This articles talks about the five steps to job search success and helps veterans create a plan for their transition.
Another product from Military.com, the tips in this article focus on how to create a transition plan when moving from the military to a civilian workplace.
A collection of resources provided by the Department of Veterans Affairs that veterans can use to get help finding jobs, writing resumes and preparing to enter the civilian workforce or work for the federal government.
“Some days I have to go and sit in my car because I just feel out of control of my own emotions – God bless my boss who knows about my situation but employs me and covers for me – but there are usually several days a month where my wife has to make sure she and my toddler son basically … stay away from me because I can get pretty emotionally unstable for reasons I still can't explain.”Source: PTSD and Me: True Stories From Military Veterans
Post-traumatic stress disorder, or PTSD, is a mental health condition caused by severe trauma or life-threatening event(s), which is predominantly found in veterans returning from combat. It does not always manifest itself immediately; some people first display symptoms years later.
Not all people are affected the same way. For example, two veterans can witness the same event, and while one may never show any symptoms, the other may have a hard time dealing with her or his experiences shortly after it happened and need professional help to overcome the condition.
Common symptoms include recurring memories or nightmares of the event(s), night sweats, sleeplessness, loss of interest, numbness, anger and irritability. Some of these symptoms can affect the individual’s quality of work or relationships with coworkers. As an employer or veteran, it is important to recognize the signs of PTSD and know where to get assistance.
There are many resources to help veteran employees and employers of veterans. Nine such resources are listed below:
A public awareness site by the U.S. Department of Veterans Affairs (VA) where veterans and their families can connect with information, resources and other veterans having the same experiences to help with PTSD issues.
An online personal health record that allows individuals to make informed medical decisions and better manage their healthcare.
A website sponsored by the VA for veterans, family, friends, the general public and employers. It covers research, education and outreach efforts regarding PTSD symptoms and treatments. There is also another section for professional healthcare providers experienced in treating PTSD.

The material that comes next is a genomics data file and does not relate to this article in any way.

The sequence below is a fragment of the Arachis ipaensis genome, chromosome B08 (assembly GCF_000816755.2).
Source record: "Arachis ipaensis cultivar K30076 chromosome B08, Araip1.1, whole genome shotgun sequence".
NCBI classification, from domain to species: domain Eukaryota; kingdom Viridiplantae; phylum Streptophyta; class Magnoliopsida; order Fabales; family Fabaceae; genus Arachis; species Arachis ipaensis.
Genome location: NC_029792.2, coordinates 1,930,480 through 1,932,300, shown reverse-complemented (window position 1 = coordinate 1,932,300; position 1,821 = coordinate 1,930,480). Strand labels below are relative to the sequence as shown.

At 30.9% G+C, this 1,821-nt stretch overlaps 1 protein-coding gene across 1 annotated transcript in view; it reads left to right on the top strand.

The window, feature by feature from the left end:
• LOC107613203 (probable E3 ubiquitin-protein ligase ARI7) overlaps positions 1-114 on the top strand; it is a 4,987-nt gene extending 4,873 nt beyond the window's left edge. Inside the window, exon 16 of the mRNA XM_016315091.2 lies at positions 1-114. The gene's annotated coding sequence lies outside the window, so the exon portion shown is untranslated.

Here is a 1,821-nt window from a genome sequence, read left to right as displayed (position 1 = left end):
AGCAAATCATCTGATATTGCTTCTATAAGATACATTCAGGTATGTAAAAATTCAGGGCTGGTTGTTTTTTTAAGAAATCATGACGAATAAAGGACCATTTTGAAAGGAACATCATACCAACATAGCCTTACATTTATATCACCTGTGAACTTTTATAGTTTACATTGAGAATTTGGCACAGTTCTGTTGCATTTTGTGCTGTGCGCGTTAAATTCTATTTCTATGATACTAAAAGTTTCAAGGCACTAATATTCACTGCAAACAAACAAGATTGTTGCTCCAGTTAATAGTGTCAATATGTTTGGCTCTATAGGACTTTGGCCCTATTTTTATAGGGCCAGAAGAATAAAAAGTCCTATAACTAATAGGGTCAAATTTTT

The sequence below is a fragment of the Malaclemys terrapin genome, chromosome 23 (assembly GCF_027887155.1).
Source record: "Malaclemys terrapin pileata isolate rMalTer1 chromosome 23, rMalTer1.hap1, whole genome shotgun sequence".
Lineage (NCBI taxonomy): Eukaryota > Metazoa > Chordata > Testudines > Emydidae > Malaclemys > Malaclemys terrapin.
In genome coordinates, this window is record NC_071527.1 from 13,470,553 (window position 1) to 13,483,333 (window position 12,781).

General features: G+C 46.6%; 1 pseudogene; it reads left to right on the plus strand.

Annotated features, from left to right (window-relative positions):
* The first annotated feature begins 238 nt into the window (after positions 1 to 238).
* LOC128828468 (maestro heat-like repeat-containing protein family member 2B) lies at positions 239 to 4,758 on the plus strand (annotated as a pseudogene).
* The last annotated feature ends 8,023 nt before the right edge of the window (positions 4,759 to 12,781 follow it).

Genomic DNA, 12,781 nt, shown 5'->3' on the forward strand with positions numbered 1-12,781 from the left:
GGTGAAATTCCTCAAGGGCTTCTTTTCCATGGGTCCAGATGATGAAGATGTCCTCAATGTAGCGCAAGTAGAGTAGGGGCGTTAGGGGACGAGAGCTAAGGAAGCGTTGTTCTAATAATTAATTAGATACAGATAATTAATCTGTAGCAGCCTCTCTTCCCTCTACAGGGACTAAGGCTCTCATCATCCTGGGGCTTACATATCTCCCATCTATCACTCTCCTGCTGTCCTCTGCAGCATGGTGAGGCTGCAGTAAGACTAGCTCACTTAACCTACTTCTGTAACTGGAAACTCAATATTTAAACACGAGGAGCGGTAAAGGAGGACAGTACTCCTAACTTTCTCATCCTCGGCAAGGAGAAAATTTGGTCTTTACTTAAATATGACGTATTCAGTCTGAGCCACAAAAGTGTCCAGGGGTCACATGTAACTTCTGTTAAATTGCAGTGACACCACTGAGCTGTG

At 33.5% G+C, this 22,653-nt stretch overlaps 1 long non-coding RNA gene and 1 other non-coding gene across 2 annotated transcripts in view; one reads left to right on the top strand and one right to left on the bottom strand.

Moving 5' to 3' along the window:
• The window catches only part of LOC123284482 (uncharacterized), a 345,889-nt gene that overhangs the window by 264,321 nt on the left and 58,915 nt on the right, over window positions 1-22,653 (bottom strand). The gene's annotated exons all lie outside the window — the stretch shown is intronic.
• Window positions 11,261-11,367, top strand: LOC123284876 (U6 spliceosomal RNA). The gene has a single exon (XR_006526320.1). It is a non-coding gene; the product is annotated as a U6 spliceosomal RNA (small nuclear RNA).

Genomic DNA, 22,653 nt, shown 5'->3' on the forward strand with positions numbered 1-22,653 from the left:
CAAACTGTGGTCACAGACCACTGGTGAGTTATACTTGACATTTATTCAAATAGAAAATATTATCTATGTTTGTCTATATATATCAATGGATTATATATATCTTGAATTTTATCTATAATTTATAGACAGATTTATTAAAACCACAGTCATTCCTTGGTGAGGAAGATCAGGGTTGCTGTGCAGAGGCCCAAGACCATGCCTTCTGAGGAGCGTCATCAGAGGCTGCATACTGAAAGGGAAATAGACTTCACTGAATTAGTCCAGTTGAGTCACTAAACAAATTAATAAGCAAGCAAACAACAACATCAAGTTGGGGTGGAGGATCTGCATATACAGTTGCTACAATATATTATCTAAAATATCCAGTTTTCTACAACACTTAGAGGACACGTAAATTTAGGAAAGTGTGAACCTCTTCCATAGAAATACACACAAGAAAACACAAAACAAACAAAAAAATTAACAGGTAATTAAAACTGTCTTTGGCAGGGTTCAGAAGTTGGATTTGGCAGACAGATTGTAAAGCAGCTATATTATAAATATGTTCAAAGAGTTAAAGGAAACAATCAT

Once connected, click the link to chat. Mental health professionals are available 24/7/365. Or call their hotline at 1 (800) 273-8255, then press 1 for the Veterans’ Suicide Prevention Hotline.
Four online self-assessments whose results can indicate whether you should seek further assessment from a mental health professional or not. The assessments screen for:
Another interactive website where veterans can enter a zip code and find nearby health centers catering to veterans.
A listing for veterans and family members on the services available from the VA.
An interactive website where veterans can enter their zip code and find vet centers close to them.
Connects veterans and their families in crisis with qualified VA responders through a confidential hotline, live chat or text. Dial the hotline number at 1-800-273-8255, then press 1. Or go to http://www.veteranscrisisline.net/ChatTermsOfService.aspx to chat live. If you wish to talk via text, send a message to 838255. Help is available 24/7/365.
PTSD is not new; it was commonly known as “shell shock” during and after World War II. However, the treatments available today are far better than they were in the past and can help those suffering with PTSD live a rewarding life.
The first step, and in some cases the hardest one, is getting individuals to recognize they need help. There is a common myth among service members that asking for help is a sign of weakness. Many unsuccessfully try to overcome PTSD on their own before finally seeking professional help.
Counseling and medication are two common treatments that work. Many veterans with mild PTSD see success by just talking with other veterans having similar experiences. Others seek counseling at their place of worship or from a doctor experienced in treating PTSD. More severe cases usually require the help of a mental health professional, such as a therapist or a VA medical center or vet center specialist. In some cases, prescribed medications can help relieve anxiety or depression.
"If you own a business, the best way to thank a veteran is to hire one."Former U.S. Secretary of Labor Hilda Solis
The U.S. armed forces do a great job training civilians how to be warriors. However, less stress is placed on training warriors to return to civilian life. While each branch has a transition program, according to a Prudential survey, 64 percent of veterans feel their transition from military to civilian was “difficult” and 60 percent feel translating their military skills to a civilian resume is their greatest challenge to finding a job. Transitioning is not the only challenge. In the same survey, 65 percent said they experience mental health or physical challenges that limit their ability to find a job.